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The cells of all living organisms contain special proteins called enzymes. These enzymes function as catalysts in that they speed up chemical reactions in cells. Digestive, metabolic, and food enzymes are the major types in the human body. Without these enzymes, the human body would not be able to function properly.
Enzymes, as proteins, are made up of strands of amino acids. Each enzyme has a special region called an active site. The active site has a specific shape that fits with certain molecules called substrates or reactants. The substrates are attracted to the particular enzymes for which they are matched and will attach themselves to those enzymes, like a puzzle piece fitting into its proper slot.
When the enzymes bind with the substrates, they form what is called an enzyme-substrate complex. The enzymes function to alter the chemical bonds in the substrates, causing the substrates to form a new bond. The new bond that is formed results in the production of an entirely different molecule. The new molecules that are formed are called products. The process of converting substrates to products is called catalysis.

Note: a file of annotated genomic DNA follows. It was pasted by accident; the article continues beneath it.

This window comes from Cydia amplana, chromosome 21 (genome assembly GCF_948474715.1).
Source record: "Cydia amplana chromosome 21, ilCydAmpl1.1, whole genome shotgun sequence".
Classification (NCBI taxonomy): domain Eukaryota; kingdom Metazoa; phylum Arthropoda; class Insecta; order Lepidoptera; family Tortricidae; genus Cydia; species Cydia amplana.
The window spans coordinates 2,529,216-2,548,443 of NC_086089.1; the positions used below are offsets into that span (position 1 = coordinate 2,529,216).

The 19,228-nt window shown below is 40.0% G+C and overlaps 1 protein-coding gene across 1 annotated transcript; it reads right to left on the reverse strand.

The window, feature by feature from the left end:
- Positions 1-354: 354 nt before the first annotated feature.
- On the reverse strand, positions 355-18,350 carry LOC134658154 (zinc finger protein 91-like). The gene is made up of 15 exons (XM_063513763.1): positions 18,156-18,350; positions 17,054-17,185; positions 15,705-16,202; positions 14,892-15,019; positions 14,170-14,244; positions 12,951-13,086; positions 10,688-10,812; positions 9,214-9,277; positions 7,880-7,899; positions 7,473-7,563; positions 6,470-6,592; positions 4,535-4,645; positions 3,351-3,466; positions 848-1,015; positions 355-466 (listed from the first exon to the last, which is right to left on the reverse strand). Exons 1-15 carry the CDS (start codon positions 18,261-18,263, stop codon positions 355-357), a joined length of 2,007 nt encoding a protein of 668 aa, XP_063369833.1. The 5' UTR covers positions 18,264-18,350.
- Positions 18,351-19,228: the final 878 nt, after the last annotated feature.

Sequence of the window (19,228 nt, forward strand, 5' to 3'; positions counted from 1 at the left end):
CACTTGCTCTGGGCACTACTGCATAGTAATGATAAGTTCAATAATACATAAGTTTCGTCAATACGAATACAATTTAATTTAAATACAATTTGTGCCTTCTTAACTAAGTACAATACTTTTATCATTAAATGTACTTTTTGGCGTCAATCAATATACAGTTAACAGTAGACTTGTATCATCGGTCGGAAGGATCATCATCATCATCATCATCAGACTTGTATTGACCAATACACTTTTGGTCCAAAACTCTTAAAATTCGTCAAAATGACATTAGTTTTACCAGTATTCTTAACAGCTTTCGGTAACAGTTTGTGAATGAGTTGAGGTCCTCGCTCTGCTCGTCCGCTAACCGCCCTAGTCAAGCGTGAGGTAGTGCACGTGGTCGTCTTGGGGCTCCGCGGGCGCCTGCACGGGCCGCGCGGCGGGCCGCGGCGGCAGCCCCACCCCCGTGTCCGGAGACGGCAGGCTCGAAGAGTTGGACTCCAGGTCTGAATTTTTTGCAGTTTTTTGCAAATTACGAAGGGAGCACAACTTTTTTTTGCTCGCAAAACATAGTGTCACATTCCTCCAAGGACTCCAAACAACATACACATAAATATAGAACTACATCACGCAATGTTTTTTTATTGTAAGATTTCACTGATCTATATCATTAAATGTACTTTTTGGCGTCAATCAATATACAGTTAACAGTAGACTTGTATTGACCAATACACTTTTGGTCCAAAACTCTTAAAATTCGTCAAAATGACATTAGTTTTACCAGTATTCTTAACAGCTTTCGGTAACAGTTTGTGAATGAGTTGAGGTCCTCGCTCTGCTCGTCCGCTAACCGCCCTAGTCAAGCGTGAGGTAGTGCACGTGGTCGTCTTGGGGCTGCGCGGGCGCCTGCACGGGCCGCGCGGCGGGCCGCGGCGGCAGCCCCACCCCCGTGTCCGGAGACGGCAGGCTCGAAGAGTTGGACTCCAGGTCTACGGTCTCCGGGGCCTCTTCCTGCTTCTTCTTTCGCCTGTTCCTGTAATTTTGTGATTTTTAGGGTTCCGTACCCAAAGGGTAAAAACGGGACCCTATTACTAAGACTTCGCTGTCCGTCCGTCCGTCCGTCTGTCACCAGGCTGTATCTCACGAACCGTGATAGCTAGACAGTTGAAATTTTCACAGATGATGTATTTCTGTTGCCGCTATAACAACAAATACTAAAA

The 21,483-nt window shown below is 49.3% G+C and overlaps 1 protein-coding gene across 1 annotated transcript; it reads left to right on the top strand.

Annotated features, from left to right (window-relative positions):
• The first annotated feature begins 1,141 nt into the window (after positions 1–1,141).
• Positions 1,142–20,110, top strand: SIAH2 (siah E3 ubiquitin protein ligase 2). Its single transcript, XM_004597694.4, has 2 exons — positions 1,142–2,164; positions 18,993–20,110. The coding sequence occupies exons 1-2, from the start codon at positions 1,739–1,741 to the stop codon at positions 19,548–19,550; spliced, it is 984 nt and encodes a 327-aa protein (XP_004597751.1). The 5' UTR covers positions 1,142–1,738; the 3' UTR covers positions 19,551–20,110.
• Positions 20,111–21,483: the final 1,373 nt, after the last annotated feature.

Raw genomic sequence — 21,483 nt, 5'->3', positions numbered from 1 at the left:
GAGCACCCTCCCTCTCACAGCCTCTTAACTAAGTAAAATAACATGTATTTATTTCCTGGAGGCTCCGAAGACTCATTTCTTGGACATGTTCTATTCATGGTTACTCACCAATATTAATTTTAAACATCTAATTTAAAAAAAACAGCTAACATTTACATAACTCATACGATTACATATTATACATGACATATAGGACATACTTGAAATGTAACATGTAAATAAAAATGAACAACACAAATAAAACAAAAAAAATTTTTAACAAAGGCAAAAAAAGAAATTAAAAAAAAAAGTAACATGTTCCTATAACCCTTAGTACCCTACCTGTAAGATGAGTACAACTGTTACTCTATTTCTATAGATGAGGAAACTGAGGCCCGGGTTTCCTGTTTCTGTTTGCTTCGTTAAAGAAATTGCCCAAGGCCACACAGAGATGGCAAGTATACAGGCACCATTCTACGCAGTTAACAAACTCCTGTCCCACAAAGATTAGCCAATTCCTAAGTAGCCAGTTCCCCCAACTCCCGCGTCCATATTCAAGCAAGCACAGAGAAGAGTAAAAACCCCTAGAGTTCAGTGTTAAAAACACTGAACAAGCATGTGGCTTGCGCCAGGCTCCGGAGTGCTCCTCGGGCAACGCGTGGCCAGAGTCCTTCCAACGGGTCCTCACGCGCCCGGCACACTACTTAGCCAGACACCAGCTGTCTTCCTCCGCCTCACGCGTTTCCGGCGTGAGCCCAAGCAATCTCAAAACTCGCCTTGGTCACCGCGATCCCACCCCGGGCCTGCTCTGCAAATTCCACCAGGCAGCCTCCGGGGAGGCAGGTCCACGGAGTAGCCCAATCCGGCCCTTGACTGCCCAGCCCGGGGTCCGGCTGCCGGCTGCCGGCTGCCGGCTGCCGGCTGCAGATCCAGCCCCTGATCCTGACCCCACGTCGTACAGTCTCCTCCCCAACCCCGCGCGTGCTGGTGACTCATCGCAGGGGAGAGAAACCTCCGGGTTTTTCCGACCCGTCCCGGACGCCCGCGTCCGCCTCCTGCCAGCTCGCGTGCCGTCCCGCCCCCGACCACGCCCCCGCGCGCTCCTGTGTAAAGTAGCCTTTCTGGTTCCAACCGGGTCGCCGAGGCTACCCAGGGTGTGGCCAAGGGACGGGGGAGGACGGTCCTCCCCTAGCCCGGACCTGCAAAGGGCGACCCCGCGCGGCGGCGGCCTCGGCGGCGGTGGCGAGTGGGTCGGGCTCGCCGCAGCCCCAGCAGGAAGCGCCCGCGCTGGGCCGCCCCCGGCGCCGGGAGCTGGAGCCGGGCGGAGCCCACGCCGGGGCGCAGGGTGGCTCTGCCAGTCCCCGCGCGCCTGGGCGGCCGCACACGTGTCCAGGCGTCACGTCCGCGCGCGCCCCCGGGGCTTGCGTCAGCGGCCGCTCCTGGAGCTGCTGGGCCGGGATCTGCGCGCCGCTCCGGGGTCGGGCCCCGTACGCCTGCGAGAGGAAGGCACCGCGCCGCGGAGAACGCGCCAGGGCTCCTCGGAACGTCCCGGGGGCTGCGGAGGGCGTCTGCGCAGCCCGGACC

After the enzymes function to create products, they return to their original shapes. They are not altered in the process and are then free to act as catalysts again for a new set of substrates. Sometimes, two or more substrates can bond together to form one product. In other instances, particular enzymes function to create two products from a single substrate.
Three main enzyme groups take care of these processes in the human body, including digestive, metabolic, and food enzymes. Digestive enzymes, secreted mainly along the digestive tract, function to break down food and convert it to energy. Metabolic enzymes are responsible for cellular reactions related to energy production and detoxification. Both enzymes are produced by the cells in the body and are necessary for its proper function.
Food enzymes are those that are found in most raw foods and animal products that people consume. It is questionable whether food enzymes function as catalysts in the body after they are consumed. This is because enzymes found in raw foods, when eaten, are simply digested just like any other protein. In other words, enzymes consumed in that manner do not live on in the body to carry on the job of a catalyst. Some groups of individuals, particularly companies that market enzyme supplements, believe that food enzymes, when consumed, do aid in proper digestion and breakdown of certain types of foods.
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